SeaWorld's Role in Manatee PreservationNovember 8, 2021
November marks the start of National Manatee Awareness Month, and it couldn’t come at a more critical time for the species. Florida’s manatees are currently experiencing an Unusual Mortality Event (UME) – a larger than normal number of fatalities among a given marine mammal population. This year has seen a record number of manatee deaths – almost 1,000 – and as a result, has sparked much conservation among the community of returning these animals to the endangered species list. Agencies and organizations alike are joining forces to help protect and preserve the manatees left and provide care for those who need support.
“The manatee is a national treasure and Florida’s official marine mammal and all of us owe a duty of care to do everything possible to prevent these gentles giants from disappearing forever from our waterways,” said Congressman Darren Soto. “We are working across the aisle to introduce legislation to grant manatees the highest level of federal protection possible. But we can’t get it done alone: involvement by every-day people and committed private sector groups like SeaWorld are a vital part of solving this equation.”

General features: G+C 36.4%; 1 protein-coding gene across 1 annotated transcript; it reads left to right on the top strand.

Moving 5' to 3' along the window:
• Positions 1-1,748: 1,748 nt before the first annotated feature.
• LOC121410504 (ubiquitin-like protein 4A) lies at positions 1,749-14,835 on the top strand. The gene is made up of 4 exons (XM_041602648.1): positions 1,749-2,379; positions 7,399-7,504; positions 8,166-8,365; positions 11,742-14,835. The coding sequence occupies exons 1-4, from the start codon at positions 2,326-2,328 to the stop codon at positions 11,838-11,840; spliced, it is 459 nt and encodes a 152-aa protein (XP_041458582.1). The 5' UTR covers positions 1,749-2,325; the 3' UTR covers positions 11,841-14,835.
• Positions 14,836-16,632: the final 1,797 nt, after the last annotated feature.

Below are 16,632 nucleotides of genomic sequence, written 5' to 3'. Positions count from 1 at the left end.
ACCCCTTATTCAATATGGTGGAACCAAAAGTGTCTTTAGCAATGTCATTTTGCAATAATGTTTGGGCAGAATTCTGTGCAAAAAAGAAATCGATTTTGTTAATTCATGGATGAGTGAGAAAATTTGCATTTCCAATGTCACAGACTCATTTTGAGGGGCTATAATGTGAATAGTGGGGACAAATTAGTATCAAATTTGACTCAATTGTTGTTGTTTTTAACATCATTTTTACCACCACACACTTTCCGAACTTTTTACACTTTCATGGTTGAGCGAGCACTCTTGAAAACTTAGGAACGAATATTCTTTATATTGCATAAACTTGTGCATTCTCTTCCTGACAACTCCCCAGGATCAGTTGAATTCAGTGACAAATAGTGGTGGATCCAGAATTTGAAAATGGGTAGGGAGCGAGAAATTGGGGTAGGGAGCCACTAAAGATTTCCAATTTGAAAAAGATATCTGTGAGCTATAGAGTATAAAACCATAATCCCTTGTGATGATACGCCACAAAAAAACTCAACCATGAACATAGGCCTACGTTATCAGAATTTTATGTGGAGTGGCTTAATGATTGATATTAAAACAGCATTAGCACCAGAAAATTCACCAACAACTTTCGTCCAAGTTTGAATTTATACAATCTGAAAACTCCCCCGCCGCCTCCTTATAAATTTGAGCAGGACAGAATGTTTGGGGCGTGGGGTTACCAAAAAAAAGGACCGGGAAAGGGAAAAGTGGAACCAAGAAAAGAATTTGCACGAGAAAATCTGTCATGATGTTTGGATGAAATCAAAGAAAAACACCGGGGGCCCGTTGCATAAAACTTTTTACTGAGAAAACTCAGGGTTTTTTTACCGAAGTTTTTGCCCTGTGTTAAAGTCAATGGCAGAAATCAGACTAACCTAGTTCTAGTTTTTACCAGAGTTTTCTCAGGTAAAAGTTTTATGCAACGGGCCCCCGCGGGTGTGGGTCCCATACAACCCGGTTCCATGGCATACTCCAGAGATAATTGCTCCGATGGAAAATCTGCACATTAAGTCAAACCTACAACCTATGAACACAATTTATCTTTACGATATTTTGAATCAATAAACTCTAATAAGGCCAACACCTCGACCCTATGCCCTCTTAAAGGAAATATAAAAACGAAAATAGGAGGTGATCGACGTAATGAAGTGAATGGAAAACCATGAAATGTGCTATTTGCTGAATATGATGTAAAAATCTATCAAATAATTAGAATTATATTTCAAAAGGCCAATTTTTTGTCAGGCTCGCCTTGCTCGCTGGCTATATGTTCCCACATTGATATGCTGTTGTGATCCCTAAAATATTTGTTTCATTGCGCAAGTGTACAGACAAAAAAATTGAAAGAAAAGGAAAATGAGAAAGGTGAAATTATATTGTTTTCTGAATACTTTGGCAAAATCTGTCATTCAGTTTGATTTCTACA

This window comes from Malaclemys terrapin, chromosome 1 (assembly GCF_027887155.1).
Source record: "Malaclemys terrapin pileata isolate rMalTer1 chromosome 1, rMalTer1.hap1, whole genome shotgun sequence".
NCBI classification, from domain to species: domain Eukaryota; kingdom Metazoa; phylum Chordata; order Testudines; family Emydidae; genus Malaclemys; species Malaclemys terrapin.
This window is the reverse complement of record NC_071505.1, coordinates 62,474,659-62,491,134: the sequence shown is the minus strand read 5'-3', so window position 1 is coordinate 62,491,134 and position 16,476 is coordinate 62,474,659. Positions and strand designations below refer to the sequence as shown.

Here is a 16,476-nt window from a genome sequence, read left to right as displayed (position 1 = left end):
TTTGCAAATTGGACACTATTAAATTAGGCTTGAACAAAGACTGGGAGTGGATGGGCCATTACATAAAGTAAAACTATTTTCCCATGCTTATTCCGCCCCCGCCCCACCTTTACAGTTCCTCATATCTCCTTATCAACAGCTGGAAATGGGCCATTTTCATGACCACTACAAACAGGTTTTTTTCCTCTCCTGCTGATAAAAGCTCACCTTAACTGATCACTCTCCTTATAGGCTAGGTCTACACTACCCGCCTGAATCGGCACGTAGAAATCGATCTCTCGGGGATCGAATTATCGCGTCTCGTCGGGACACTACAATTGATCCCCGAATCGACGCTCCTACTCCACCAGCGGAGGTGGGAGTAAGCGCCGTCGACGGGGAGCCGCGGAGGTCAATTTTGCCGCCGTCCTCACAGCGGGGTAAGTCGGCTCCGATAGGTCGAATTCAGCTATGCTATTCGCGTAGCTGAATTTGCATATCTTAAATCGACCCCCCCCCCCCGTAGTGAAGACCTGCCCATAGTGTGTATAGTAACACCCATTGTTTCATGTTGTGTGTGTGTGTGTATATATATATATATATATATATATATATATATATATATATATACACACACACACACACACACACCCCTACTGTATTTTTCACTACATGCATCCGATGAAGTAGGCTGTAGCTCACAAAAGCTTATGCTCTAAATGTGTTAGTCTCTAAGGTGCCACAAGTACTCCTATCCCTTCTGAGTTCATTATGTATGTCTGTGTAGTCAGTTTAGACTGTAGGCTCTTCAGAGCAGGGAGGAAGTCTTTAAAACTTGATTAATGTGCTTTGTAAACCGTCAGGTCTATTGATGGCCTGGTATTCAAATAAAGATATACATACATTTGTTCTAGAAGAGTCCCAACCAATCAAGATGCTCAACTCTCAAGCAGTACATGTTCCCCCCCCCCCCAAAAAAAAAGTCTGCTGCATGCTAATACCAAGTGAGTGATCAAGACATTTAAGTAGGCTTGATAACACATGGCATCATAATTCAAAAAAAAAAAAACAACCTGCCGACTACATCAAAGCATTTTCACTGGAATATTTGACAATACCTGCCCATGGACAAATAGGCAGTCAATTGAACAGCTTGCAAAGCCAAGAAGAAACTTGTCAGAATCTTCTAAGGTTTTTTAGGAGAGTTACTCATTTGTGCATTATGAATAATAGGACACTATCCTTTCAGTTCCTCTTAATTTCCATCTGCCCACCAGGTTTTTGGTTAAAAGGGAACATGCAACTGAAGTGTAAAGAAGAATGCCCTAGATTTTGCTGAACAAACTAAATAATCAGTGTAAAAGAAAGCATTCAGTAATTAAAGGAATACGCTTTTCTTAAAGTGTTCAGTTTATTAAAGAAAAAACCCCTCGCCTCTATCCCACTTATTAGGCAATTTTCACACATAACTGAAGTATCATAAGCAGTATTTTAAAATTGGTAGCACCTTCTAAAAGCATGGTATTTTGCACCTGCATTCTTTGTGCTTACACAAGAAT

SeaWorld plays an important role in the preservation of manatees. Since 1976, we have completed nearly 1,300 rescues, rehabilitations and returns of manatees in need in partnership with other organizations and agencies, making us the largest manatee rescue operation in the U.S. We operate one of only five critical care facilities in the U.S. and have been making scientific advances that increase the survival rate of orphaned, sick, and injured manatees. SeaWorld also extends support into the community with financial grants for non-profit groups and school programs for kids. We also partner with leading academic and research institutions, non-profits, animal welfare groups, and government agencies as part of our commitment to species conservation and rescue, rehabilitation, and return.
“We are very grateful to the SeaWorld team because we know the answer will always be yes when we call to ask for their help with an animal in need,” said Larry Williams, U.S. Fish and Wildlife Service (USFWS) Florida state supervisor. “We know we can depend on them around the clock and their dedication of time, resources and veterinary care in the rescue of animals under even the most challenging of circumstances is testament to SeaWorld’s dedication to wildlife conservation.”